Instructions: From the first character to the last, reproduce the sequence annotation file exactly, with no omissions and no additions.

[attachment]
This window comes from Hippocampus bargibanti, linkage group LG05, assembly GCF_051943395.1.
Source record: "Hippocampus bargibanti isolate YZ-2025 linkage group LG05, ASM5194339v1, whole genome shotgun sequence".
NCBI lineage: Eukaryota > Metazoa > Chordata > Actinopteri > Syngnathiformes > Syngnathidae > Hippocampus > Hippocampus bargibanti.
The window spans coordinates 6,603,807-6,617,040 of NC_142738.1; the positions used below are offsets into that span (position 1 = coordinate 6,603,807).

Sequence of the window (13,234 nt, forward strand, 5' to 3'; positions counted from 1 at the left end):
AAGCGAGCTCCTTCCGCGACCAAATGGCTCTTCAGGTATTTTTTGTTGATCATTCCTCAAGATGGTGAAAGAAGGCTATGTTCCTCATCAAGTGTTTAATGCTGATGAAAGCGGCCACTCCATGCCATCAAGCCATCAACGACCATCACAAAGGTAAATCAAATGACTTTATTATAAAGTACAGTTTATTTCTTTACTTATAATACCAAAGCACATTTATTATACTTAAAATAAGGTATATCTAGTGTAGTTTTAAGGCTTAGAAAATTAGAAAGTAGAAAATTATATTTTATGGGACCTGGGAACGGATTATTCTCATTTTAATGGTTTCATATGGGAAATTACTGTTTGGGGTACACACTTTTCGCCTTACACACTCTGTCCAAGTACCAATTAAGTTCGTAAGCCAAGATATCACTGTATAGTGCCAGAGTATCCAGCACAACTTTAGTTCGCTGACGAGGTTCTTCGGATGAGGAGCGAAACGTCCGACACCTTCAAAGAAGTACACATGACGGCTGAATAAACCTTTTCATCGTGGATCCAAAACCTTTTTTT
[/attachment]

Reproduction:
This window comes from Hippocampus bargibanti, linkage group LG05, assembly GCF_051943395.1.
Source record: "Hippocampus bargibanti isolate YZ-2025 linkage group LG05, ASM5194339v1, whole genome shotgun sequence".
NCBI lineage: Eukaryota > Metazoa > Chordata > Actinopteri > Syngnathiformes > Syngnathidae > Hippocampus > Hippocampus bargibanti.
The window spans coordinates 6,603,807-6,617,040 of NC_142738.1; the positions used below are offsets into that span (position 1 = coordinate 6,603,807).

Sequence of the window (13,234 nt, forward strand, 5' to 3'; positions counted from 1 at the left end):
AAGCGAGCTCCTTCCGCGACCAAATGGCTCTTCAGGTATTTTTTGTTGATCATTCCTCAAGATGGTGAAAGAAGGCTATGTTCCTCATCAAGTGTTTAATGCTGATGAAAGCGGCCACTCCATGCCATCAAGCCATCAACGACCATCACAAAGGTAAATCAAATGACTTTATTATAAAGTACAGTTTATTTCTTTACTTATAATACCAAAGCACATTTATTATACTTAAAATAAGGTATATCTAGTGTAGTTTTAAGGCTTAGAAAATTAGAAAGTAGAAAATTATATTTTATGGGACCTGGGAACGGATTATTCTCATTTTAATGGTTTCATATGGGAAATTACTGTTTGGGGTACACACTTTTCGCCTTACACACTCTGTCCAAGTACCAATTAAGTTCGTAAGCCAAGATATCACTGTATAGTGCCAGAGTATCCAGCACAACTTTAGTTCGCTGACGAGGTTCTTCGGATGAGGAGCGAAACGTCCGACACCTTCAAAGAAGTACACATGACGGCTGAATAAACCTTTTCATCGTGGATCCAAAACCTTTTTTT